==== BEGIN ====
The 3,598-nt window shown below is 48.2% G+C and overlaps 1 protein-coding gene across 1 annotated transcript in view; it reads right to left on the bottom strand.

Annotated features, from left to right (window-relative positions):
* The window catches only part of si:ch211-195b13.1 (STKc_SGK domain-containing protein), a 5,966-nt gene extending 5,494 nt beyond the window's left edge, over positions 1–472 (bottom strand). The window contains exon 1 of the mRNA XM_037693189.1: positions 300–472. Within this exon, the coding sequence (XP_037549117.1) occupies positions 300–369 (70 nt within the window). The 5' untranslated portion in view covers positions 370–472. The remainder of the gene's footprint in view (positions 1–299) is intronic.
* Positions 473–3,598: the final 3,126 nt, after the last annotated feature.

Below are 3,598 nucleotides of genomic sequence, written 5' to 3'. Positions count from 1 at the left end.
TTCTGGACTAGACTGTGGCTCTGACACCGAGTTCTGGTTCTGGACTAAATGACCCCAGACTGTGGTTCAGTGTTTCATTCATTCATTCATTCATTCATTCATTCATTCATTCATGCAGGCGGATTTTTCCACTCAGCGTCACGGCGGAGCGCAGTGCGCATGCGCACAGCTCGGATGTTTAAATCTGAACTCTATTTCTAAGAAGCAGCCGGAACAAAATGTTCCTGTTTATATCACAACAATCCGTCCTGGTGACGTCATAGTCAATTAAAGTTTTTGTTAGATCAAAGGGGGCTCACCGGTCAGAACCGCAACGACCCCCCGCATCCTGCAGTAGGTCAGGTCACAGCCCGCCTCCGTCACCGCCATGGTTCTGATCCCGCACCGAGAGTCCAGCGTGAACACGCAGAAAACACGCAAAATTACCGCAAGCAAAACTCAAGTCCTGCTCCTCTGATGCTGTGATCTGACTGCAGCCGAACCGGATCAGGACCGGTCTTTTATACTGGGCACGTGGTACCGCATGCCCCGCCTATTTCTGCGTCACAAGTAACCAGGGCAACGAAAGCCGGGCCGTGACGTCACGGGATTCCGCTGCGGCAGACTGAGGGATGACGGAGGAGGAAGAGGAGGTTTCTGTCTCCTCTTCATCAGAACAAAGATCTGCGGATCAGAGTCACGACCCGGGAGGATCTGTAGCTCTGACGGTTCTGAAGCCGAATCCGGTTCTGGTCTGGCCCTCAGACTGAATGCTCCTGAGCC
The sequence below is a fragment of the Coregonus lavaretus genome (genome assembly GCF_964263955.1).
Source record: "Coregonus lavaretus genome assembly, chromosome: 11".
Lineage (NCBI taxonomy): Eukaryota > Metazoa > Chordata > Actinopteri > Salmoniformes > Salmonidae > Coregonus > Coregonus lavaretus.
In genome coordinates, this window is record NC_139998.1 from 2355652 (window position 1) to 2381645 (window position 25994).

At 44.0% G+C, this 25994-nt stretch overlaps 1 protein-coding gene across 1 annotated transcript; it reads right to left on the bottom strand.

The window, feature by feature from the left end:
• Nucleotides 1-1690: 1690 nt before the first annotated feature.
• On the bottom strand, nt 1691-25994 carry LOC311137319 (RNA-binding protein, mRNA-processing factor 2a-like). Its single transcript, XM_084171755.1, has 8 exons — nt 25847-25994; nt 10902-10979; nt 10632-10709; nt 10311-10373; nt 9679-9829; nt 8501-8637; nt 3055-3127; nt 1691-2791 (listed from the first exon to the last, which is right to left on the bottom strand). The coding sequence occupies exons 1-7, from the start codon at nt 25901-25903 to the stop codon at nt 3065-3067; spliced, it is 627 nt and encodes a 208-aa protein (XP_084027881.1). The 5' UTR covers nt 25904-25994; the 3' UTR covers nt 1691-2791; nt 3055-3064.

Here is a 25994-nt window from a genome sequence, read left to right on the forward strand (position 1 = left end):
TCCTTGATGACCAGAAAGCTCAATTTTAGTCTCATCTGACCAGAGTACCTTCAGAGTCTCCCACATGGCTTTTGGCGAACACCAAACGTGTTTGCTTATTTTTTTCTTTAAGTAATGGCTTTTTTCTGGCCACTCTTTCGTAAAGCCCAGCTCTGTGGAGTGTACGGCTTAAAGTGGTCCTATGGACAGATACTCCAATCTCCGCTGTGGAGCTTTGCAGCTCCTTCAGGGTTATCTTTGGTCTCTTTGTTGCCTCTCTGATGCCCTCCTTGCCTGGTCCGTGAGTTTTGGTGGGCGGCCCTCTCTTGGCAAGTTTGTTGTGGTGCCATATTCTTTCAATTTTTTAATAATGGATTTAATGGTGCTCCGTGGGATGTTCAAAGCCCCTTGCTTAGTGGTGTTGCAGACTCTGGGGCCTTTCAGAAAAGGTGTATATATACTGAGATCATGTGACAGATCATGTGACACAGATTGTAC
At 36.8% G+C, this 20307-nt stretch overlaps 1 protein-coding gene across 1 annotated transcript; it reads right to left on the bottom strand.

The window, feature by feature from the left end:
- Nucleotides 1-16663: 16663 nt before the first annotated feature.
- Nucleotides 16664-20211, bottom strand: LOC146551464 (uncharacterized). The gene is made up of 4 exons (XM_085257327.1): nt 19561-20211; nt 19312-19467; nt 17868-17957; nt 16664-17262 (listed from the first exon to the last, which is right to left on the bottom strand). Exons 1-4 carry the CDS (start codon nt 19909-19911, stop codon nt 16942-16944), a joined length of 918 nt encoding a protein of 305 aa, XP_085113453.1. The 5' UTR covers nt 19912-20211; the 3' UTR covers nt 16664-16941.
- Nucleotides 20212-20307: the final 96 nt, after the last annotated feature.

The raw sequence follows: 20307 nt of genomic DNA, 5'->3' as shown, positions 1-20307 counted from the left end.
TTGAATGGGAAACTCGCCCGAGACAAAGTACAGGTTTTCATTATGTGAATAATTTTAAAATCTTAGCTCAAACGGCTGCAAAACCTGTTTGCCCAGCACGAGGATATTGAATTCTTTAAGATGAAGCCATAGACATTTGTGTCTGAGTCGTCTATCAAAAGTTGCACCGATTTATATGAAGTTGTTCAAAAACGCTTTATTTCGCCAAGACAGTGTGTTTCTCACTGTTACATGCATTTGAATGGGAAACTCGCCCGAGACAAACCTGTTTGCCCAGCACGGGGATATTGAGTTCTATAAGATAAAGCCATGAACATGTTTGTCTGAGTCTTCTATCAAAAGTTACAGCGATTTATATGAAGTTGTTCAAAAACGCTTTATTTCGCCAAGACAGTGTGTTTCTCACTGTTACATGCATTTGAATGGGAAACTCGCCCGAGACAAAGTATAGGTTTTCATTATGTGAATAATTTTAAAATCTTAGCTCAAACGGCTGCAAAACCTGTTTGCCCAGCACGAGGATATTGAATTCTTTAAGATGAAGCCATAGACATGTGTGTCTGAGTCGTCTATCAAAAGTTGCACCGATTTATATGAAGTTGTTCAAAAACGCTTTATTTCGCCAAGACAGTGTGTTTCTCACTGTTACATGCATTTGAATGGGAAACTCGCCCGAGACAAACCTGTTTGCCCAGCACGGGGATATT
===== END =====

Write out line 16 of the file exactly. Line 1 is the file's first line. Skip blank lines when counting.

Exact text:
TCCTTGATGACCAGAAAGCTCAATTTTAGTCTCATCTGACCAGAGTACCTTCAGAGTCTCCCACATGGCTTTTGGCGAACACCAAACGTGTTTGCTTATTTTTTTCTTTAAGTAATGGCTTTTTTCTGGCCACTCTTTCGTAAAGCCCAGCTCTGTGGAGTGTACGGCTTAAAGTGGTCCTATGGACAGATACTCCAATCTCCGCTGTGGAGCTTTGCAGCTCCTTCAGGGTTATCTTTGGTCTCTTTGTTGCCTCTCTGATGCCCTCCTTGCCTGGTCCGTGAGTTTTGGTGGGCGGCCCTCTCTTGGCAAGTTTGTTGTGGTGCCATATTCTTTCAATTTTTTAATAATGGATTTAATGGTGCTCCGTGGGATGTTCAAAGCCCCTTGCTTAGTGGTGTTGCAGACTCTGGGGCCTTTCAGAAAAGGTGTATATATACTGAGATCATGTGACAGATCATGTGACACAGATTGTAC